Developing Regional-scale Stressor Models for Managing Eutrophication in Coastal Marine Ecosystems, Including Interactions of Nutrients, Sediments, Land-use Change, and Climate Variability and ChangeEPA Grant Number: R830882
Title: Developing Regional-scale Stressor Models for Managing Eutrophication in Coastal Marine Ecosystems, Including Interactions of Nutrients, Sediments, Land-use Change, and Climate Variability and Change
Investigators: Howarth, Robert W.
Current Investigators: Howarth, Robert W. , Marino, Roxanne M. , Swaney, Dennis P. , Boyer, Elizabeth W. , Scavia, Donald , Alber, Merryl
Institution: Cornell University
EPA Project Officer: Packard, Benjamin H
Project Period: March 1, 2003 through June 8, 2007
Project Amount: $749,644
RFA: Developing Regional-Scale Stressor-Response Models for Use in Environmental Decision-making (2002) RFA Text | Recipients Lists
Research Category: Ecological Indicators/Assessment/Restoration , Ecosystems , Global Climate Change
Our goal is to develop a regional-scale model for analyzing nutrient inputs to coastal ecosystems, to develop a classification scheme for the comparative analysis of the sensitivity of coastal ecosystems to these nutrient inputs, and to develop quantitative approaches for evaluating how other stressors such as climate change, land-use change, and sediment fluxes interact with nutrient inputs to affect coastal ecosystems.
The project will have two interacting parts. First, we will continue to develop and test the Regional Nutrient Management Model (ReNuMa), a model designed to be used by managers to evaluate sources and magnitude nutrient and sediment fluxes from regions and large watersheds to coastal marine ecosystems, and to be responsive to watershed management practices. We will explicitly refine and modify this model to increase its effectiveness as a tool to investigate the interacting effects of climate variability, potential future climate change, and land-use change on fluxes of water, sediments, and nutrients from regions and watersheds. Second, we will analyze two large, independent data sets (NOAA and LOICZ) on physical and ecological aspects of coastal marine ecosystems as a step towards developing a construct or typology for evaluating the sensitivity of coastal marine ecosystems to nutrient enrichment, and to predict how climate change and other stressors such as sediment loading and water diversions interact with this sensitivity.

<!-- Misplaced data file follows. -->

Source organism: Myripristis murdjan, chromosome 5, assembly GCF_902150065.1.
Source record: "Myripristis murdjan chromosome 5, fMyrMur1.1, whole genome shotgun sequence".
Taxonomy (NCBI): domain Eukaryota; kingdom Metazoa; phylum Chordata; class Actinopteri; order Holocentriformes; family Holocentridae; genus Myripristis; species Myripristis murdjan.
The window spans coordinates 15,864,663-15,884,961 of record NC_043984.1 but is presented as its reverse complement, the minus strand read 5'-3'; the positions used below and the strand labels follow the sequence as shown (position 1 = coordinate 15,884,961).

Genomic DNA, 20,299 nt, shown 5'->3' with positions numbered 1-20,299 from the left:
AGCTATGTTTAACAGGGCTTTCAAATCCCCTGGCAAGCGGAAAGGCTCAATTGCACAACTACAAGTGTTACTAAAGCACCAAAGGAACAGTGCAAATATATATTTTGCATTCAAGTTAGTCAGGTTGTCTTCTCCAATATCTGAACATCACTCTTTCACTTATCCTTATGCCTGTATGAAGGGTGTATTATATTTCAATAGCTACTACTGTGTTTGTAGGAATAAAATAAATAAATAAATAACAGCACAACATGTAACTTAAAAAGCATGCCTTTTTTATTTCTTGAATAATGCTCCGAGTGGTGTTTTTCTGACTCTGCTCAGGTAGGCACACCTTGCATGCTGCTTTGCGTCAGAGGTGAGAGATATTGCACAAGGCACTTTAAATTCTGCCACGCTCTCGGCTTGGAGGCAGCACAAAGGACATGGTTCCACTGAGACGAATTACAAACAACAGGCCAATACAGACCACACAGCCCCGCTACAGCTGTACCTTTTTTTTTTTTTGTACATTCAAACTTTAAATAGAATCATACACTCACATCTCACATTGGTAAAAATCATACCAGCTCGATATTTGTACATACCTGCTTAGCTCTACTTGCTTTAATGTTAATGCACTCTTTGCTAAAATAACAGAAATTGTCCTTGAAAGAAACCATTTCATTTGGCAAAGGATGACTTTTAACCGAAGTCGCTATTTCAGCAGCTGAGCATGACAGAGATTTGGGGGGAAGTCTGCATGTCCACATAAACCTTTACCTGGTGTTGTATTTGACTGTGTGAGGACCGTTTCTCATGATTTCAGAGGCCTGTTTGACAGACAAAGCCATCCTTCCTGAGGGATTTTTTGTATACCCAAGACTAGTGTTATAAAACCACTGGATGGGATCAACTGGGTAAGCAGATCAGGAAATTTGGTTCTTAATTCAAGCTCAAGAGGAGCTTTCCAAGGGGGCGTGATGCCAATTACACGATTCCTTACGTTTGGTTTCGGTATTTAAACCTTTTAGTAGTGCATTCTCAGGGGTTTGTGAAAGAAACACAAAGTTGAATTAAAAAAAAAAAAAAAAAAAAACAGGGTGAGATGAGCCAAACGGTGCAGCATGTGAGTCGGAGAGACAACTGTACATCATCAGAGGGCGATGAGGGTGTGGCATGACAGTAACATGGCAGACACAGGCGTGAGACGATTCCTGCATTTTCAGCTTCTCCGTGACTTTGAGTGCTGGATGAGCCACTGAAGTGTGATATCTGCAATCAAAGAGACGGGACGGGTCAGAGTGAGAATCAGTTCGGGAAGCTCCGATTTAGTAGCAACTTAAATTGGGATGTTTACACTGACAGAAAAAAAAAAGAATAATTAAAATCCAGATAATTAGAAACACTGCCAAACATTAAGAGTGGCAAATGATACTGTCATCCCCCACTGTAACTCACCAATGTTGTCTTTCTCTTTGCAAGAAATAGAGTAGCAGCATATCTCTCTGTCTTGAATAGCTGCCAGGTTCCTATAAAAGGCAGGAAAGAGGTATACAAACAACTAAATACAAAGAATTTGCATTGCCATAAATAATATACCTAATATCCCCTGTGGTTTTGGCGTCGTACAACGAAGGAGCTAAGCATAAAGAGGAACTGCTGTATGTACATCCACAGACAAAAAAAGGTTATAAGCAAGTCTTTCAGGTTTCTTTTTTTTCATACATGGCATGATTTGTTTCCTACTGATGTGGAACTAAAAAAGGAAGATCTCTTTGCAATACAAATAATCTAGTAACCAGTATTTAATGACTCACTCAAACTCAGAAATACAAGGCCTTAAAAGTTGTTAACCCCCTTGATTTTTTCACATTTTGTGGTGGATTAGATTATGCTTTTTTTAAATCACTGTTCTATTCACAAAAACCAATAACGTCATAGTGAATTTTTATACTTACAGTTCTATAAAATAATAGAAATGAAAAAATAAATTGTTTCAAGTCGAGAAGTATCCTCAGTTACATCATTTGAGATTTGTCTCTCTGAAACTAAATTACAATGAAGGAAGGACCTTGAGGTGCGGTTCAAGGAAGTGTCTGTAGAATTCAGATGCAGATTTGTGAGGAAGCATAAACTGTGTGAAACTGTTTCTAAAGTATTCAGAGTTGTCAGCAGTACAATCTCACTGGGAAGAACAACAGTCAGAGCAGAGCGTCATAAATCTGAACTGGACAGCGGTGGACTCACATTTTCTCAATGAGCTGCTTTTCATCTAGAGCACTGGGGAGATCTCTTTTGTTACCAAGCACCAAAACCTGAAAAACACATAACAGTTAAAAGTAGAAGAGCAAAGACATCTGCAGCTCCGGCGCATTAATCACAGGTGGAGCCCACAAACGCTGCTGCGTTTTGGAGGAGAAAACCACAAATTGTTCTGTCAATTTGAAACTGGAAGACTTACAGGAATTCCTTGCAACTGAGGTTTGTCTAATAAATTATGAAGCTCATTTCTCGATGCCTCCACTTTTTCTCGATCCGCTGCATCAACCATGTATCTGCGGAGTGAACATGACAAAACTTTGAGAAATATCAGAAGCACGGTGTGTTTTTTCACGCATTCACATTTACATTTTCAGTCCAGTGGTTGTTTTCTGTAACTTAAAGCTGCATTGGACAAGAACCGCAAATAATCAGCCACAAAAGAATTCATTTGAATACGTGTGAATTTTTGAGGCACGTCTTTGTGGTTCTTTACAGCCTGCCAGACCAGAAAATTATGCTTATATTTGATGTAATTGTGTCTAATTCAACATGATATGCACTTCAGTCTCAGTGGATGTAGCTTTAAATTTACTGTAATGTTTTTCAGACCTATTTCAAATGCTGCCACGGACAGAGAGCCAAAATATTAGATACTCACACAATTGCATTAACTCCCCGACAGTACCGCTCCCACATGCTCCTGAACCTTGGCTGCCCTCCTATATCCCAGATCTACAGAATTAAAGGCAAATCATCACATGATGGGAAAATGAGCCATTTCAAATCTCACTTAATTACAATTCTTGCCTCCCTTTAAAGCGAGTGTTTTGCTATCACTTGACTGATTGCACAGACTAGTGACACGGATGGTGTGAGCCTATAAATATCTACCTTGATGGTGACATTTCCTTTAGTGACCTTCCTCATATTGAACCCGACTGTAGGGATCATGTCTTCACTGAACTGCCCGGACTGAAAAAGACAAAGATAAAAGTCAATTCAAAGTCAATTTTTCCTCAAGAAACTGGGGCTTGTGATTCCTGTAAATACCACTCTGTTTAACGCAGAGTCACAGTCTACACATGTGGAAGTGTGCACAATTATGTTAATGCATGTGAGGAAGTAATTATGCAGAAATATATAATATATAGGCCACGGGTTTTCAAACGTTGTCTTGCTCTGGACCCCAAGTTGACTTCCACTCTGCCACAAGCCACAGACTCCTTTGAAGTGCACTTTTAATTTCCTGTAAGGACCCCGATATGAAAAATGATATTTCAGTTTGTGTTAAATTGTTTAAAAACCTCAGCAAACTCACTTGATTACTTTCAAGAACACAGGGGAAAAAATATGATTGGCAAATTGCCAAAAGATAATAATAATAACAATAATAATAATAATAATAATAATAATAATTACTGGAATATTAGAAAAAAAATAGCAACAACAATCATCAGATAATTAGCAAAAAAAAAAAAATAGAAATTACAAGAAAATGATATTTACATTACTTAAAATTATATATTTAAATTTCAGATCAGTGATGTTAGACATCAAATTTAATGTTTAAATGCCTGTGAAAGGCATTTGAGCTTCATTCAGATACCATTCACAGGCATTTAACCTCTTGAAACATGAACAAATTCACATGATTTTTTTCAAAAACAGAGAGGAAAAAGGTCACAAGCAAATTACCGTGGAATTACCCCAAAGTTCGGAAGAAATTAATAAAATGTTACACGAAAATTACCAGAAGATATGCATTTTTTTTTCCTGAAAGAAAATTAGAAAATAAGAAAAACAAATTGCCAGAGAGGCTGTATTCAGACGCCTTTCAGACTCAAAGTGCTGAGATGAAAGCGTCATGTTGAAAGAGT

Nutrients are now the largest pollution problem in the U.S. This set of tools will allow environmental managers to set priorities for targets in nutrient reduction, by source of nutrient and among multiple watersheds in the context of relative benefit to be achieved in coastal water quality. It will also allow managers to explore scenarios for how land-use change and climate change may interact with plans for reducing nutrient pollution. This project will fulfill two high priority recommendations of the NRC (2000) report on coastal nutrient pollution.